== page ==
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Helping Military Families Cope with Change

Soldier with Family

Maj. Jeff Hall — pictured here with his family — learned firsthand the value of
having a resource to help him rejoin his family after a deployment.

There’s good news for our nation’s service members and military families that are transitioning home. Resources to support recovery and reintegration exist to help our nation’s warriors and their families cope with the injuries, stress and psychological health concerns that can be experienced during the deployment cycle.

When servicemen and servicewomen return home, it’s important to remember that the transition from deployment to base or civilian life can impact not only service members but also their entire families — spouses, children, parents, siblings and other loved ones.

The person who left is often not the same person who will come back, and the same is true for service members’ families. Feeling anxiety about changing relationships in a family can be a natural reaction to deployment.

Fortunately, military families don’t have to experience this kind of stress on their own. Resources like the Real Warriors Campaign offer support for those on the battlefield and the home front. The campaign, an initiative through the Psychological Health Center of Excellence (PHCoE), promotes the processes of building resilience, facilitating recovery and supporting reintegration for returning service members, veterans and their families.

The program offers practical articles and advice, including tips for spouses of returning service members and useful information for those who are dealing with deployment, as well as additional resources available through partners such as the National Military Family Association.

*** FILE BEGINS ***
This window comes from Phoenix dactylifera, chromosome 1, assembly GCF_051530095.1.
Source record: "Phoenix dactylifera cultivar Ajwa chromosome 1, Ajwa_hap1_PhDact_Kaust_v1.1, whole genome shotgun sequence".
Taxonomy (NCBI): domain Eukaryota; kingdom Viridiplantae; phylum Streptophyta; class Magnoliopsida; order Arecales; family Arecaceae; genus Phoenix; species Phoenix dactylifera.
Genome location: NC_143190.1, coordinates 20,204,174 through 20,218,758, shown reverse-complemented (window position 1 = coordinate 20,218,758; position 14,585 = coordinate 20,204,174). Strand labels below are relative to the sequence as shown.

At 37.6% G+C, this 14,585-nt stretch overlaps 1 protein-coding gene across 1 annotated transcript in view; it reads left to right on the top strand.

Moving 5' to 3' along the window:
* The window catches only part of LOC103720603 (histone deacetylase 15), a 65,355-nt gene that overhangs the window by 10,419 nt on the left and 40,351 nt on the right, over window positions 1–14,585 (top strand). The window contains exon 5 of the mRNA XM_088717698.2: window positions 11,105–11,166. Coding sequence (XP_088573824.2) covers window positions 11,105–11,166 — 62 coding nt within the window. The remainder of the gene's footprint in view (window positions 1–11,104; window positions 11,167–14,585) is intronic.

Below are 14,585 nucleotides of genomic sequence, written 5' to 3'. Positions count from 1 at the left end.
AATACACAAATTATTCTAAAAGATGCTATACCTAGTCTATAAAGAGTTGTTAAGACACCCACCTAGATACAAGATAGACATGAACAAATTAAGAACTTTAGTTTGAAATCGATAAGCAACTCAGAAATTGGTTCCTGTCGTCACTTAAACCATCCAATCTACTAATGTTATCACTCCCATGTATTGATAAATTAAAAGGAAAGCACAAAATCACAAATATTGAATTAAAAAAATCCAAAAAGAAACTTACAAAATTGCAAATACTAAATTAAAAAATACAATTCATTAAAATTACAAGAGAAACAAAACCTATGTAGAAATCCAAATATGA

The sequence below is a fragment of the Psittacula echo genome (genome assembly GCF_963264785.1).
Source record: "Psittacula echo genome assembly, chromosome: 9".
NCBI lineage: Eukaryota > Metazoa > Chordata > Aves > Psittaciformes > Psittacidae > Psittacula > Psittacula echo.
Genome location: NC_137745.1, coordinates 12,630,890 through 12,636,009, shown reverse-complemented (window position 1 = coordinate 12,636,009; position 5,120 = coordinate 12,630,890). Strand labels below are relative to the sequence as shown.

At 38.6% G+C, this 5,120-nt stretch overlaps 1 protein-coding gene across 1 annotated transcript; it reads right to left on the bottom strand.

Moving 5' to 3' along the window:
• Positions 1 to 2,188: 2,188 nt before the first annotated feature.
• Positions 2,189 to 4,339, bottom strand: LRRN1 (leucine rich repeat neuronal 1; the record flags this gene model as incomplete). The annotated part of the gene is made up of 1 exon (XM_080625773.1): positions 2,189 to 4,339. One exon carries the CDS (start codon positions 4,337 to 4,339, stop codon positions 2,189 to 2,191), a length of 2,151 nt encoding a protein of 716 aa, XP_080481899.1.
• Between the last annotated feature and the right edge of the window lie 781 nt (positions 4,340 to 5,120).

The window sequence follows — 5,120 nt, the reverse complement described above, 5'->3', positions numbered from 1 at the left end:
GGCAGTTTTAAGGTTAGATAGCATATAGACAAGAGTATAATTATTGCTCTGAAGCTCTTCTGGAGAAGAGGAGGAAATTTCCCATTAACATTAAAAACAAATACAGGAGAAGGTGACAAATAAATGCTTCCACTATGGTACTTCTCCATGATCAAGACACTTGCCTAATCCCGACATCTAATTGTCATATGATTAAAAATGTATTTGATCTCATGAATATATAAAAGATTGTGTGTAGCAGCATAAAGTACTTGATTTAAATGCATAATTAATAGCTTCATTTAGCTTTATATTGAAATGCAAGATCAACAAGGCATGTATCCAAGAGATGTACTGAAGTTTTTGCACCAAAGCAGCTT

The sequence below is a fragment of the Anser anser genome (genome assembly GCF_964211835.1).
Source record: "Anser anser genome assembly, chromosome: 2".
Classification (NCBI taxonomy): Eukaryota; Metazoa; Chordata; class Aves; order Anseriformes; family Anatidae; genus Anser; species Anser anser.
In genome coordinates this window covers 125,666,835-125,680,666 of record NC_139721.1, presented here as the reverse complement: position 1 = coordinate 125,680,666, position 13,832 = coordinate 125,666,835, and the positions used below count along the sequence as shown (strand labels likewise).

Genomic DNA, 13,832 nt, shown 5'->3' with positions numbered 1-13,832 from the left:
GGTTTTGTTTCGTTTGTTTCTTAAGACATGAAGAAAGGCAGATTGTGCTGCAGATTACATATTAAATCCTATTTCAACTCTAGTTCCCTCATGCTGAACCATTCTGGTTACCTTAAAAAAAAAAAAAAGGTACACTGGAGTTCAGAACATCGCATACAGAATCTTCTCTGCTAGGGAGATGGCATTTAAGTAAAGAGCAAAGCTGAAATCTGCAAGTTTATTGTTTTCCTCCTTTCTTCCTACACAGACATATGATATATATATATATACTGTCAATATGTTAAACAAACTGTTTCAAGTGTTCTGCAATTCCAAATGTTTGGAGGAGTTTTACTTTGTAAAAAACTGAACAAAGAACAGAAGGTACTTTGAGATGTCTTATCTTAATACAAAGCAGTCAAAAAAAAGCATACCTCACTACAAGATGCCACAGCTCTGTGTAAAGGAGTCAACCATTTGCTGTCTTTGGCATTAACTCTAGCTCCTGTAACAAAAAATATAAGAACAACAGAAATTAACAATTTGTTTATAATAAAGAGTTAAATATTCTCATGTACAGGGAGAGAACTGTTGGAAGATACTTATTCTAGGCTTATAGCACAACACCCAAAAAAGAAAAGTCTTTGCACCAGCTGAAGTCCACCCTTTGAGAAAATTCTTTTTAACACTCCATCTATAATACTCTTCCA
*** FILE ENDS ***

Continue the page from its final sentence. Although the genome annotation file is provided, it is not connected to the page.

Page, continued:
Real Warriors Campaign volunteers Maj. Jeff Hall and his wife, Sheri, experienced the challenges of reintegration firsthand when Hall returned from his second deployment to Iraq. “I could tell when he walked in the door of the hangar, he wasn’t the same man,” Sheri said. “He would say things, and his eyes would become black, and that wasn’t Jeff at all.”

With the support of his commanding officer and his family, Hall and his wife attended a treatment program at PHCoE, where they interacted with service members experiencing similar psychological health concerns.

“I thought getting mental health help would be the end of my career. It wasn’t. I’m a better soldier today because I know that resources are available, and they work,” Hall said.

If you or a loved one is experiencing a psychological health concern, there are resources available, and they work.

To learn more, visit the Real Warriors Campaign Web site at www.realwarriors.net.

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